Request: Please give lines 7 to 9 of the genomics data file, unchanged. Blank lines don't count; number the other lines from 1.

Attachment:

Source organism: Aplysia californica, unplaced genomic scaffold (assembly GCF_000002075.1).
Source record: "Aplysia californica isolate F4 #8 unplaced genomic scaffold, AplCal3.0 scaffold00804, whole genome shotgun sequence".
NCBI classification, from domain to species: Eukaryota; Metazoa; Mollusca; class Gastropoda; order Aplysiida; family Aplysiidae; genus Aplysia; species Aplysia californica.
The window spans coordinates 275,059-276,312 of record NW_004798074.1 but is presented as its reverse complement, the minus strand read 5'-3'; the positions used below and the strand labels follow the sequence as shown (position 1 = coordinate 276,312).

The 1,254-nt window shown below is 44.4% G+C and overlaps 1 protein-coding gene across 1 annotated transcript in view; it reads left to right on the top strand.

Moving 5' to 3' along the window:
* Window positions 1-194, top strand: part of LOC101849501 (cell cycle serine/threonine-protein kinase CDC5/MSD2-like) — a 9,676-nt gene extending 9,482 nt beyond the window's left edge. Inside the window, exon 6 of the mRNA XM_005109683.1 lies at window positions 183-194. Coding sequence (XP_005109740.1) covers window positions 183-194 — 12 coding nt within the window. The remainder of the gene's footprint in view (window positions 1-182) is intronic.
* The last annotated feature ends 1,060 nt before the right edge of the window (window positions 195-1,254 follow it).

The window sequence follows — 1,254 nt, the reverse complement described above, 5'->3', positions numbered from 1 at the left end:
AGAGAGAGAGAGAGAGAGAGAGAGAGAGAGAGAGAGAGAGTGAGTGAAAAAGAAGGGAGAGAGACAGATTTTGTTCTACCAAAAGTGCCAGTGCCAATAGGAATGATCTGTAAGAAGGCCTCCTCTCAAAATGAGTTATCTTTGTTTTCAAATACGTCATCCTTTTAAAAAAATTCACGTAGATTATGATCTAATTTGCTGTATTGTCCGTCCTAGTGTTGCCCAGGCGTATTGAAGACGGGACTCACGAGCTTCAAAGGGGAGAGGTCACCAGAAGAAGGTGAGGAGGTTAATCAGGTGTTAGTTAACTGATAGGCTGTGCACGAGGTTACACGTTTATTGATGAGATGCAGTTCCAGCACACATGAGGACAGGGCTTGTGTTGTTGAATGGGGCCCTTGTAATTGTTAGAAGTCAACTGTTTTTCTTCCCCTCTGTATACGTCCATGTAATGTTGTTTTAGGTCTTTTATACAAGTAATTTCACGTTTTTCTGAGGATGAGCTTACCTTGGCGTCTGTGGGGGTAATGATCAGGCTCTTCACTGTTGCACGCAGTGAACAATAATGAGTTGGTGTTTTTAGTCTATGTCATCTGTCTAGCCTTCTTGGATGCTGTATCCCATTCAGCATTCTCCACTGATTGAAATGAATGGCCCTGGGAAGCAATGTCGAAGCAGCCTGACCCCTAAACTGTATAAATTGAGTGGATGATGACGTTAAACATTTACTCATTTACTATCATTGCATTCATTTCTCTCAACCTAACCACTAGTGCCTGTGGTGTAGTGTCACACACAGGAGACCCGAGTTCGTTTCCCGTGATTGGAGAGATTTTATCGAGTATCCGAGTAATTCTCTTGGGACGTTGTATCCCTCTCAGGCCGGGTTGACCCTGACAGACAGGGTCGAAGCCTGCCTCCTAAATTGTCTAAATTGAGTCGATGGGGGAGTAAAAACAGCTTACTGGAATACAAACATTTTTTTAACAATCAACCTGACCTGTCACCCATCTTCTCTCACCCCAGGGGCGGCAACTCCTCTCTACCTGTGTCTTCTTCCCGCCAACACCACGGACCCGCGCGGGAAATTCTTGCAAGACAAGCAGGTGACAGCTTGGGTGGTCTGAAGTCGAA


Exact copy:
* Window positions 1-194, top strand: part of LOC101849501 (cell cycle serine/threonine-protein kinase CDC5/MSD2-like) — a 9,676-nt gene extending 9,482 nt beyond the window's left edge. Inside the window, exon 6 of the mRNA XM_005109683.1 lies at window positions 183-194. Coding sequence (XP_005109740.1) covers window positions 183-194 — 12 coding nt within the window. The remainder of the gene's footprint in view (window positions 1-182) is intronic.
* The last annotated feature ends 1,060 nt before the right edge of the window (window positions 195-1,254 follow it).

The window sequence follows — 1,254 nt, the reverse complement described above, 5'->3', positions numbered from 1 at the left end: